The piano was originally named the “pianoforte,” because it was the first keyboard instrument that could play “piano” (soft) or “forte” (loud), depending on how the key is depressed. It was invented in 1709 by an Italian composer, Bartolomeo Cristofori (1651–1731).
Working in Florence, Cristofori built his pianoforte on the existing design of the harpsichord. He was hired by the Medici family to create a more expressive instrument. Harpsichord keys plucked the strings, influenced by a guitar-like instrument of the period, the lute. Thus, the harpsichord could only play one volume.
Cristofori replaced the plectrum mechanism of the harpsichord with felt hammers to strike the strings, enabling the volume to change. The thickness and length of the strings determine the higher and lower pitches, just like the short strings of a violin create higher pitches than the longer strings of the double bass. The strings are stretched over a soundboard for resonance.
The internal frame of the piano is made of cast iron. Various types of wood are used for the soundboard, internal components, and keys. Today’s piano keys are often plastic, which don’t yellow with age like the older ivory keys. Piano strings are generally made of steel.
There are three pedals on the piano. The one on the far right is the damper pedal. Played by the right foot, it lifts the dampers (felt pads that stop the vibration of the strings) off of the strings so that there are more vibrations as the notes ring freely. This helps to produce full, ringing, rich sounds.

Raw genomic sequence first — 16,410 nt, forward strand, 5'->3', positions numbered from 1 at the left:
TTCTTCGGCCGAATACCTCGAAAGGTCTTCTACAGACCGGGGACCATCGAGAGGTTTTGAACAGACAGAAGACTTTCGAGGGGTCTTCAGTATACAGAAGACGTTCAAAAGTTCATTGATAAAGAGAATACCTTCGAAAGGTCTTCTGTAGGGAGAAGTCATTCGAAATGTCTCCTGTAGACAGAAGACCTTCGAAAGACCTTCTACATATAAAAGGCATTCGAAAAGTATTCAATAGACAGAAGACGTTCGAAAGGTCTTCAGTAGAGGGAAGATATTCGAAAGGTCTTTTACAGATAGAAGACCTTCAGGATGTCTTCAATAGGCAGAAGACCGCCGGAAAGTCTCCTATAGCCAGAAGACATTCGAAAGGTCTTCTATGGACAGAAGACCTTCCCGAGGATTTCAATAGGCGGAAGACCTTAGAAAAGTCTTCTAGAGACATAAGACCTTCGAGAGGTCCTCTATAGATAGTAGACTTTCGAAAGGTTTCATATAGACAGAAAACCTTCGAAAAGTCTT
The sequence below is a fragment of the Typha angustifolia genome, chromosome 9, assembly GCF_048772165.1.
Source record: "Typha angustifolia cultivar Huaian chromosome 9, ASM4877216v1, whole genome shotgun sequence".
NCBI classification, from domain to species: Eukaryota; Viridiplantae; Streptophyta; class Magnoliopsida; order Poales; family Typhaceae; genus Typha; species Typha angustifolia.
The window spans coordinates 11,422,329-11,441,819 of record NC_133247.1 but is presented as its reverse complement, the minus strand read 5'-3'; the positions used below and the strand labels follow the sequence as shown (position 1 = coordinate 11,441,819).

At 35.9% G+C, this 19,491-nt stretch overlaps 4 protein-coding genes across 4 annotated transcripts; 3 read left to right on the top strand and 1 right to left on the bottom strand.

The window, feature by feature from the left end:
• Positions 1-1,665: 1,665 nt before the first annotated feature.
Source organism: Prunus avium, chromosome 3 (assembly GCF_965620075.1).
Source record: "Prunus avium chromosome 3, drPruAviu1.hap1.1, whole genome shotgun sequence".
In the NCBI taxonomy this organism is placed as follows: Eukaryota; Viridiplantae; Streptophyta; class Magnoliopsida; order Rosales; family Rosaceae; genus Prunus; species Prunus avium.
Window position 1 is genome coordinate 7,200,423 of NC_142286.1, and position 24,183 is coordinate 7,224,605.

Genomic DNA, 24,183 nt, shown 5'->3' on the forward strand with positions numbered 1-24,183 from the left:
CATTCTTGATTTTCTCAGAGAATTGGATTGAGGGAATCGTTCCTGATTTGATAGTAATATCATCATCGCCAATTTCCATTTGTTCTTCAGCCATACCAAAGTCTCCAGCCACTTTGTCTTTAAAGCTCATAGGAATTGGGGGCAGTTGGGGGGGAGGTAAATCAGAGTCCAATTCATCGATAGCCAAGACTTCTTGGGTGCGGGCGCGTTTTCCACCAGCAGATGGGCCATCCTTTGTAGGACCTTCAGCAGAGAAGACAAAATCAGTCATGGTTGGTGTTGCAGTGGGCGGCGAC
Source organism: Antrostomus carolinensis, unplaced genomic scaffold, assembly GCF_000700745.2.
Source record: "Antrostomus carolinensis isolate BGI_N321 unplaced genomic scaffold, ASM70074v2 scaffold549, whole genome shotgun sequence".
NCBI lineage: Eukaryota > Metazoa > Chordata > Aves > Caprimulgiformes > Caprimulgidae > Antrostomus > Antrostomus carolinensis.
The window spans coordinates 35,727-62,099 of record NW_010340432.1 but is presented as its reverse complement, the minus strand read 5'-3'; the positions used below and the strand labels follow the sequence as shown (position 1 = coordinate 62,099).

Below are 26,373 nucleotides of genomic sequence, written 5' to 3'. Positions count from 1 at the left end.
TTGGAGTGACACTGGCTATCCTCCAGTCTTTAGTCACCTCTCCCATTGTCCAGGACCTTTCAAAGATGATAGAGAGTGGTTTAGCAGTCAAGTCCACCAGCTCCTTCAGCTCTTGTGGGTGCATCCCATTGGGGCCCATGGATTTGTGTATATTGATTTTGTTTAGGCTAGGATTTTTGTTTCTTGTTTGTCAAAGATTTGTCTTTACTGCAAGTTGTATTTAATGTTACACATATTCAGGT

The middle pedal is called the sostenuto pedal and is played by the left foot. It lifts the dampers off the strings but only for the first note or chord in a passage. This allows the first note or chord to resonate while the pianist plays other notes. This is the least used of the three pedals.
The left pedal is called the soft pedal or una corda (“one string”) and is also played by the left foot. It shifts the entire keyboard so that the hammers do not strike all the strings on each note, creating a softer sound and more muted color.
Today there are two primary types of pianos, upright pianos in which the strings run vertically and grand pianos in which the strings run horizontally.
The piano has a wide range. The 88 keys of a standard piano keyboard span over seven octaves. The piano is a versatile instrument, capable of playing melody and harmony, and many different styles—jazz, classical, boogie-woogie, gospel, rock and roll, and more.
The piano is a member of the string family since the sound is created by striking strings, but it’s also a member of the percussion family, because the player “hits” or presses the keys.